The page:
Great music. Spirited performers. Energetic dancing. Lush costumes. A huge, beautifully lit stage. Big projections. Glitter and glamour, glitz and sparkle. All set to the driving beat of the Motown sound.
So why wasn’t I charmed, engaged, enthused, or energized?
Motown the Musical opens at a thrumming, breakneck pace as the superstars of Motown assemble in 1983 for a twenty-five-year reunion TV special. The question: will Berry Gordy appear? The frame is set for a flashback, as Gordy remembers the founding of Hitsville U.S.A.
The music is loud and fast—almost all the songs are sung faster than you remember them from the records—the personalities cross the stage in dizzying order and ever-more dazzling raiment, the scenes shift swiftly, and we have no time to think or even to blink as the hits start—and keep—coming.
The frenetic pace largely distracts from the fact that this emperor has no clothes: the show is all style over substance. And it’s not even terribly slickly or smartly done: much is in fact frankly awkward.
The show traces the history—as written by Berry Gordy—of Gordy’s founding and perfection of the Motown machine. Based on the Detroit auto factory model, Motown took the raw materials of unproven singers, songwriters, and musicians and churned out highly hummable, high-gloss, high-energy pop music that broke through the color barrier in the mid-sixties. The Four Tops, the Temptations, Martha Reeves and the Vandellas, Mary Wells, Smokey Robinson, Diana Ross and the Supremes, Stevie Wonder, and the Jackson 5 were all Motown products.
Interchangeability of parts was integral to Motown’s success. The songs and bands were tweaked and recombined to make a familiar house brand. In the show, Smokey Robinson is laughed at when he says his next hit will top Mary Wells’s “My Guy” and will be called “My Girl.” It was and it did. That’s how Motown worked. Easy, homogenized: not too much originality, not too much innovation.
This show is a continuation of that ethos, wherein lies many of its flaws and awkwardnesses. Rebecca E. Covington plays Gordy’s mother in an early scene; in the next, she’s a vibrant and vital Martha Vandella: disconcerting, until you realize that the actors are going to be used interchangeably. But it’s more than disconcerting, even once this has been established, to have Gordy tell songwriter Norman Whitfield (who will go on to compose “Ain’t to Proud to Beg” and “I Heard It Through the Grapevine”) never to sing onstage, only to have Whitfield portrayer Nicholas Christopher appear as one of the Temps in several subsequent scenes.
Similarly, the show presumes glossy effects require no more raison d'être than the tight harmonies of the Four Tops or the tighter lamé of the Supremes. So we have sets that stylishly break away right, left, up, and down to reveal nothing more than a bare stage; a huge momentary projection of Valisia LeKae as Diana Ross when she is nominated for Lady Sings the Blues; a two-story set of gyrating Motowners in London reminiscent of Fela! but assembled for only a couple of bars of music; a longish bedroom scene between Berry Gordy and Diana Ross which culminates not in consummation but in a quick costume change as the latter joins the Supremes stage right. Each case raises the question of why so much theatrical fuss for so little dramaturgical payoff?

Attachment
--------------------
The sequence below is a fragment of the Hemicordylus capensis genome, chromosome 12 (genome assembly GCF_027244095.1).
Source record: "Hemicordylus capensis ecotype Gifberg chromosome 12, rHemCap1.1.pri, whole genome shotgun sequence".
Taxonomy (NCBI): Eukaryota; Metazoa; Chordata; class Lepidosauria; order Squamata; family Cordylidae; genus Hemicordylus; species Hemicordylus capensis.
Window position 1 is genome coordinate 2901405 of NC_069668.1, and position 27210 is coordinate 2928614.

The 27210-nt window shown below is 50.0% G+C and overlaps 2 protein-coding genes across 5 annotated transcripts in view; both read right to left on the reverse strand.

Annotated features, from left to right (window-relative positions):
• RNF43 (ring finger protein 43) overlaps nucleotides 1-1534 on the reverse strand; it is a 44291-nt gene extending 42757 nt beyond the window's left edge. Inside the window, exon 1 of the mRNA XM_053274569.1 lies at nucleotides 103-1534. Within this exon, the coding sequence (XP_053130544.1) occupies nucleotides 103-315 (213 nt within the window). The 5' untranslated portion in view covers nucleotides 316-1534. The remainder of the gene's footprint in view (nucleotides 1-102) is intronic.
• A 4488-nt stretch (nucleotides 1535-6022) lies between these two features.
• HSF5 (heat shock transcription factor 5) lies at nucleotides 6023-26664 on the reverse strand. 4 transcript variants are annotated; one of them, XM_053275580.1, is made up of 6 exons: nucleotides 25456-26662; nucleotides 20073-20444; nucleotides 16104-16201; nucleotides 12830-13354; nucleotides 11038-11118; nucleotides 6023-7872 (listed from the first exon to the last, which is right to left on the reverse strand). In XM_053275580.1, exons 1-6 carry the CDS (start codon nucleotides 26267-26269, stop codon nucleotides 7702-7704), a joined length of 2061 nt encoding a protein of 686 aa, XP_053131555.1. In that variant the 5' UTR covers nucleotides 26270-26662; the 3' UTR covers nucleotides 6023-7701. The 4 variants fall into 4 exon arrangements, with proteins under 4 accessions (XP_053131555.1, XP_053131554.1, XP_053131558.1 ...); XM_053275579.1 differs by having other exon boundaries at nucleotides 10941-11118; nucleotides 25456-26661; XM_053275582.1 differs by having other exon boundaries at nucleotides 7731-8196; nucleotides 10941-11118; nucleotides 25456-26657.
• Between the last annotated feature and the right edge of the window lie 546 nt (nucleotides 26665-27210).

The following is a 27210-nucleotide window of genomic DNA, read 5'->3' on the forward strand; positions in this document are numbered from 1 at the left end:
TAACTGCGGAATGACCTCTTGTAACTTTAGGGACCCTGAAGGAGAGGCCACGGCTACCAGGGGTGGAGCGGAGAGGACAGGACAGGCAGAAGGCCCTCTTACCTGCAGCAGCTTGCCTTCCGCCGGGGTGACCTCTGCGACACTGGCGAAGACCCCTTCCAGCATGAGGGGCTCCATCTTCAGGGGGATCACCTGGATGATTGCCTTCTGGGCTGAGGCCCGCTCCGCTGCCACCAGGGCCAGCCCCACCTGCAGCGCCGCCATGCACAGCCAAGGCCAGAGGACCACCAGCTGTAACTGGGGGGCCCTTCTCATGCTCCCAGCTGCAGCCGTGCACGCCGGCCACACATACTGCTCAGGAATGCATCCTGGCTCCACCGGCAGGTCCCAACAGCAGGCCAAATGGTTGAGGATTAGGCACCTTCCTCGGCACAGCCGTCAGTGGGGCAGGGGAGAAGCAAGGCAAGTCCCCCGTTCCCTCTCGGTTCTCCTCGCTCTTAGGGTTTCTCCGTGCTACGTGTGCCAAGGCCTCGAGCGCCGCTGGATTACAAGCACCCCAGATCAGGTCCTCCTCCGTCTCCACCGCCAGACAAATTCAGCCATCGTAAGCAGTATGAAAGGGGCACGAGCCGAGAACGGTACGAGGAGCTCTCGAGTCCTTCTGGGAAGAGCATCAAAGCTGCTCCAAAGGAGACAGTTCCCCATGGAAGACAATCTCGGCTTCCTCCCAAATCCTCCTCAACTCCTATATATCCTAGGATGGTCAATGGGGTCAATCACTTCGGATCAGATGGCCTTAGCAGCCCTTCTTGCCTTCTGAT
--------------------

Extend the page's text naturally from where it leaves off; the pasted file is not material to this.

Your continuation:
Blatant sloppiness in writing and execution abounds. Book songs (all inferior to the Motown soundtrack) are introduced here and there to move the plot along, but sometimes, Motown songs are used to that effect as well. Sometimes, projections are used to comment on the times and convey a sense of time moving on; other times, the projections are simply a backdrop from the period for whatever Temps or Jackson 5 song is being performed on Ed Sullivan or on the road. Whites and blacks are kept separated at a Motown Revue show, but then the blacks run across the stage to the white side, and happily comingle not only with the other fans, but also—inexplicably—with the band performing onstage. In scene after scene, the coherences of theatrical storytelling are breached: where are we meant to be vis-à-vis the scene? Is this past or present or the present commenting on the past? Are we in Berry Gordy’s head? Then how can we know things he didn’t hear or see? The directorial and production philosophy seems to be to throw in another catchy tune, another snazzy costume, another pretty lighting effect, and maybe the audience won’t notice.
And indeed, the audience keeps cheering and singing along. Just in case enthusiasm should be waning, in the second act launching of Diana Ross’s solo career, a man—I don’t know what he was, actually: part of her act? An usher? A handler?—walked up the aisle showing us how to join hands and sway together as Diana sang, proving spontaneity can be scripted.
There were some good performances: notably, LeKae is almost achingly reminiscent of the young Diana Ross, and Raymond Luke was winningly adorable as little Michael Jackson. (There were also some truly outstanding dancers in the ensemble, but I cannot credit them by name any easier than I could the studio musicians who made the original Motown sound based on how they are listed in the program.) And the costumes and lighting are superlative. But the book is poor, the staging too often confusing, the dialogue frequently hackneyed, bewildering (“It’s all about semantics; it’s not about what people say”), or just tone deaf (Gordy’s imminent sale of Motown is decried as selling blacks’ heritage “down the drain” when “down the river” would have been so much more poignant and meaningful), and the audience manipulation palpable.
Ultimately, a show aiming to celebrate soul ends up having none.